Africa’s first new party for five years invokes spirit of Mandela

JOHANNESBURG (Reuters) – A leading apartheid-era activist launched South Africa’s first new political party in five years yesterday, saying the ruling African National Congress (ANC) was destroying the continent’s biggest economy.

Despite widening schisms in the ANC and allegations of graft and poor leadership, it remains an unrivalled political machine commanding a nearly two-thirds majority in parliament.

Nevertheless, ‘Agang’, Sesotho for “let us build”, will contest 2014 elections, party leader Mamphela Ramphele said.

An anti-apartheid campaigner and partner of Black Consciousness leader Steve Biko, Ramphele said millions were still living like forgotten citizens and that the country had not come far enough, fast enough.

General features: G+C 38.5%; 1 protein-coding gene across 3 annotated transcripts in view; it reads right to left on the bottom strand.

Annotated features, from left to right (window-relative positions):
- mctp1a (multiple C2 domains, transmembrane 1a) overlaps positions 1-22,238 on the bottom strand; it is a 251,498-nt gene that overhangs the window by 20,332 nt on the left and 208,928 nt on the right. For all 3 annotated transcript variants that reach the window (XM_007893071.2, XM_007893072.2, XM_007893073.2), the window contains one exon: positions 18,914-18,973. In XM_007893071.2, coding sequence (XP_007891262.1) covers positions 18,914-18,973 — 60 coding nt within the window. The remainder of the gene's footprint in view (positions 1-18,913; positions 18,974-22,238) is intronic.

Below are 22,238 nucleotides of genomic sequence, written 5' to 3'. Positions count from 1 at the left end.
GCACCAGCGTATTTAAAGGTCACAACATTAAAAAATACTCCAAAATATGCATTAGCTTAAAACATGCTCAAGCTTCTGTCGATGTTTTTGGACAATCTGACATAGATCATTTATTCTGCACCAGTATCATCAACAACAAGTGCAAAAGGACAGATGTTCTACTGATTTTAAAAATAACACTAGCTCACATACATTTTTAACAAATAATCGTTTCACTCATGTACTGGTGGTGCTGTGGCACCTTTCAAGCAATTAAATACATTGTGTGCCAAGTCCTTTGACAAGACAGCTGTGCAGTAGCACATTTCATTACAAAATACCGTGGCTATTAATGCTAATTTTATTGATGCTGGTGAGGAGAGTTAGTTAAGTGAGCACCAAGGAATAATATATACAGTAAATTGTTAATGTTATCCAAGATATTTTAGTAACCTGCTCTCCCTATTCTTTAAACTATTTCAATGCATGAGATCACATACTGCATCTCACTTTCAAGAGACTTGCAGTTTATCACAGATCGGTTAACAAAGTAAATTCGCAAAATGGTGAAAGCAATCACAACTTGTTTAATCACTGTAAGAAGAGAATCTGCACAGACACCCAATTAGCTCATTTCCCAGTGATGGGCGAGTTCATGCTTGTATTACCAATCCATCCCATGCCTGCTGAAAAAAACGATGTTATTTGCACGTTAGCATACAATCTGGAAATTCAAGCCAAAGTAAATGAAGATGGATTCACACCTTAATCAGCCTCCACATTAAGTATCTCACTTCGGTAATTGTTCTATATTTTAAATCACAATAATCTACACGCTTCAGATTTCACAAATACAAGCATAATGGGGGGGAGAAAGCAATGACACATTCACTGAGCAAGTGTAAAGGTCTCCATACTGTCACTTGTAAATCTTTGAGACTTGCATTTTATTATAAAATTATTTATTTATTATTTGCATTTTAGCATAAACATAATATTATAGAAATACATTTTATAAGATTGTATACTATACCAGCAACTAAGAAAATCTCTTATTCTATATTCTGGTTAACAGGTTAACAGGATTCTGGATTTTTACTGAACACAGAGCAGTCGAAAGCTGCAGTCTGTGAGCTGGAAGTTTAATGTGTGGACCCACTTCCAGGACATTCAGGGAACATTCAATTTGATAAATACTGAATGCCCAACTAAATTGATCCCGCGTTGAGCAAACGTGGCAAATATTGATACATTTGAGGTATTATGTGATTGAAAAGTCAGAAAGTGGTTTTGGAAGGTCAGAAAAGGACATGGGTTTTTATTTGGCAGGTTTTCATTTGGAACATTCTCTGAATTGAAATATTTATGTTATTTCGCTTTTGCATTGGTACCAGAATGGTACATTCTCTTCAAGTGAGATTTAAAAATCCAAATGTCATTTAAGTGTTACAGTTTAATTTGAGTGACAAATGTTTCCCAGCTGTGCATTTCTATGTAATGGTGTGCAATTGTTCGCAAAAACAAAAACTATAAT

She referred to the optimism that prevailed at South Africa’s first all-race elections in 1994, “We remember the outpouring of hope and joy at the release of Nelson Mandela, fist raised in defiance.”

Anti-apartheid hero and South Africa’s first black president, Mandela, 94, is in a “serious but stable” condition in hospital, the government said yesterday.

Archbishop Emeritus Desmond Tutu – a strong anti-apartheid voice and champion of the “Free Mandela” campaign globally – has backed Ramphele, 65, saying she is a principled leader ready to take costly stands for social justice.

“Nearly 20 years into our democracy the graciousness and magnanimity that characterised our political firmament have to a great extent been surrendered at the altar of power and wealth,” Tutu said in a letter in support of Ramphele released on Friday.

A medical doctor and former World Bank managing director, Ramphele was also placed under house arrest for seven years by the apartheid government because of her political work. She has regularly challenged authority and the ANC on its failings.

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